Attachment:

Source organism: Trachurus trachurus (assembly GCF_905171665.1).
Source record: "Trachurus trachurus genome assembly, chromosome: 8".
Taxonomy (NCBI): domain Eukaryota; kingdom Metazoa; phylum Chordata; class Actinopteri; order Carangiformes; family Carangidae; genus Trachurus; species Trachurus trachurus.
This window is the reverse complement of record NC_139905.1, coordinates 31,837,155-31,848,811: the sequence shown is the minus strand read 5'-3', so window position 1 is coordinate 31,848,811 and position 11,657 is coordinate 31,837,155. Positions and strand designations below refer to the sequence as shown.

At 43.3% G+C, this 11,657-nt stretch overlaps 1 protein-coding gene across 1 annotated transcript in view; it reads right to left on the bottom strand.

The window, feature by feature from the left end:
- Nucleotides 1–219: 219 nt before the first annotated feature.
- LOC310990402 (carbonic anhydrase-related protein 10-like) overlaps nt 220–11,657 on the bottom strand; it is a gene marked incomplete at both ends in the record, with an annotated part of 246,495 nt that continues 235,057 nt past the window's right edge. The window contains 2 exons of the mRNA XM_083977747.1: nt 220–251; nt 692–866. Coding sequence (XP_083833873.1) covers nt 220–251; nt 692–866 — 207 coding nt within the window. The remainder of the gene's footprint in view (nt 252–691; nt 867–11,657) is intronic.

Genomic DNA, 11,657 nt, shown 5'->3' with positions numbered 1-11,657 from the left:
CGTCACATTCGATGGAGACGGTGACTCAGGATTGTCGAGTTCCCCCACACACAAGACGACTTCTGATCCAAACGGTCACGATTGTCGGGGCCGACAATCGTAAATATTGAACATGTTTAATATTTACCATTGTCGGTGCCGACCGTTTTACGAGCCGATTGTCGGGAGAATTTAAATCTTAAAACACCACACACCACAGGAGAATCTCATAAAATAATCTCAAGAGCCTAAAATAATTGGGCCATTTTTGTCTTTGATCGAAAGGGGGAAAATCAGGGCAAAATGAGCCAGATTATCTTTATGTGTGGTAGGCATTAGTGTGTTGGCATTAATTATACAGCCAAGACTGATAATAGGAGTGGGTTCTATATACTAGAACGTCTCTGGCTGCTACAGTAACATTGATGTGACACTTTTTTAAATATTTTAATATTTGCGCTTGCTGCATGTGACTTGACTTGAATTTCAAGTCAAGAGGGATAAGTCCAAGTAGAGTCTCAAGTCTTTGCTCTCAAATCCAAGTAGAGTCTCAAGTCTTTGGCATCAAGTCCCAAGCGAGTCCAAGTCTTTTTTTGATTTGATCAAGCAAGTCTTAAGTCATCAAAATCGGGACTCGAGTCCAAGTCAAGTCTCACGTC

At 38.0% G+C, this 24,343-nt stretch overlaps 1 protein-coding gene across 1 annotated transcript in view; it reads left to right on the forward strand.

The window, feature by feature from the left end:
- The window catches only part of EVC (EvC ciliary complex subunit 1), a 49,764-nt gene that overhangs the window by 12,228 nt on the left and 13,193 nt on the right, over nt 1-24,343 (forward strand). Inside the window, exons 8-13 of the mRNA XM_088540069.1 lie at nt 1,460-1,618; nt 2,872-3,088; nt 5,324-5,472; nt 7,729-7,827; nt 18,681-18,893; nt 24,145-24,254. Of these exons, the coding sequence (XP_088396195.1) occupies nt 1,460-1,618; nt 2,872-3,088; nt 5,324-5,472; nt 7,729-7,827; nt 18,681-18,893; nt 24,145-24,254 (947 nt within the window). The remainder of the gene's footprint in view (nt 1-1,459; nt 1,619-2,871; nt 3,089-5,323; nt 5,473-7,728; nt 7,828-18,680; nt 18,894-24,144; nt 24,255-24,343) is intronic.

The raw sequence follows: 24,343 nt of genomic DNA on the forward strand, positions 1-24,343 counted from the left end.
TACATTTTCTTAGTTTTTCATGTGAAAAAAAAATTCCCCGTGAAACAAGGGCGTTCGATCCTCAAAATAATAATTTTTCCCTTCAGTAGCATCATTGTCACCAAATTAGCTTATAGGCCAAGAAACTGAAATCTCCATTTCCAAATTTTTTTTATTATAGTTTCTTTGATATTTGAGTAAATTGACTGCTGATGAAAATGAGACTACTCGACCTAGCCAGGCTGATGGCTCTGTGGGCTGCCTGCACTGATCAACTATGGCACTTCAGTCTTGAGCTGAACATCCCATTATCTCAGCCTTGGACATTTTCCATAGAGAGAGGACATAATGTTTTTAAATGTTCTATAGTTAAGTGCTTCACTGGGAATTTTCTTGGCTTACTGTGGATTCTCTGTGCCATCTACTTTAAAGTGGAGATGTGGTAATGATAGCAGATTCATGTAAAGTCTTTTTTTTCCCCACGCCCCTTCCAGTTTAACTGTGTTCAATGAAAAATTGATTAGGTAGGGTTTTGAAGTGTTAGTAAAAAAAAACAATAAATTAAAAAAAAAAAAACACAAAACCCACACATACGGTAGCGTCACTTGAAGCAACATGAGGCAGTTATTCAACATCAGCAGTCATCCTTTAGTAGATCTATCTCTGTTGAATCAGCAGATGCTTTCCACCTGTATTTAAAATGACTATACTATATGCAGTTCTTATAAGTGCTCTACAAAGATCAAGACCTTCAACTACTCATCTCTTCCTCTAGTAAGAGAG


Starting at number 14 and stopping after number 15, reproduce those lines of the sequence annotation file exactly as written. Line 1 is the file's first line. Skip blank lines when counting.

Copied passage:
The raw sequence follows: 24,343 nt of genomic DNA on the forward strand, positions 1-24,343 counted from the left end.
TACATTTTCTTAGTTTTTCATGTGAAAAAAAAATTCCCCGTGAAACAAGGGCGTTCGATCCTCAAAATAATAATTTTTCCCTTCAGTAGCATCATTGTCACCAAATTAGCTTATAGGCCAAGAAACTGAAATCTCCATTTCCAAATTTTTTTTATTATAGTTTCTTTGATATTTGAGTAAATTGACTGCTGATGAAAATGAGACTACTCGACCTAGCCAGGCTGATGGCTCTGTGGGCTGCCTGCACTGATCAACTATGGCACTTCAGTCTTGAGCTGAACATCCCATTATCTCAGCCTTGGACATTTTCCATAGAGAGAGGACATAATGTTTTTAAATGTTCTATAGTTAAGTGCTTCACTGGGAATTTTCTTGGCTTACTGTGGATTCTCTGTGCCATCTACTTTAAAGTGGAGATGTGGTAATGATAGCAGATTCATGTAAAGTCTTTTTTTTCCCCACGCCCCTTCCAGTTTAACTGTGTTCAATGAAAAATTGATTAGGTAGGGTTTTGAAGTGTTAGTAAAAAAAAACAATAAATTAAAAAAAAAAAAACACAAAACCCACACATACGGTAGCGTCACTTGAAGCAACATGAGGCAGTTATTCAACATCAGCAGTCATCCTTTAGTAGATCTATCTCTGTTGAATCAGCAGATGCTTTCCACCTGTATTTAAAATGACTATACTATATGCAGTTCTTATAAGTGCTCTACAAAGATCAAGACCTTCAACTACTCATCTCTTCCTCTAGTAAGAGAG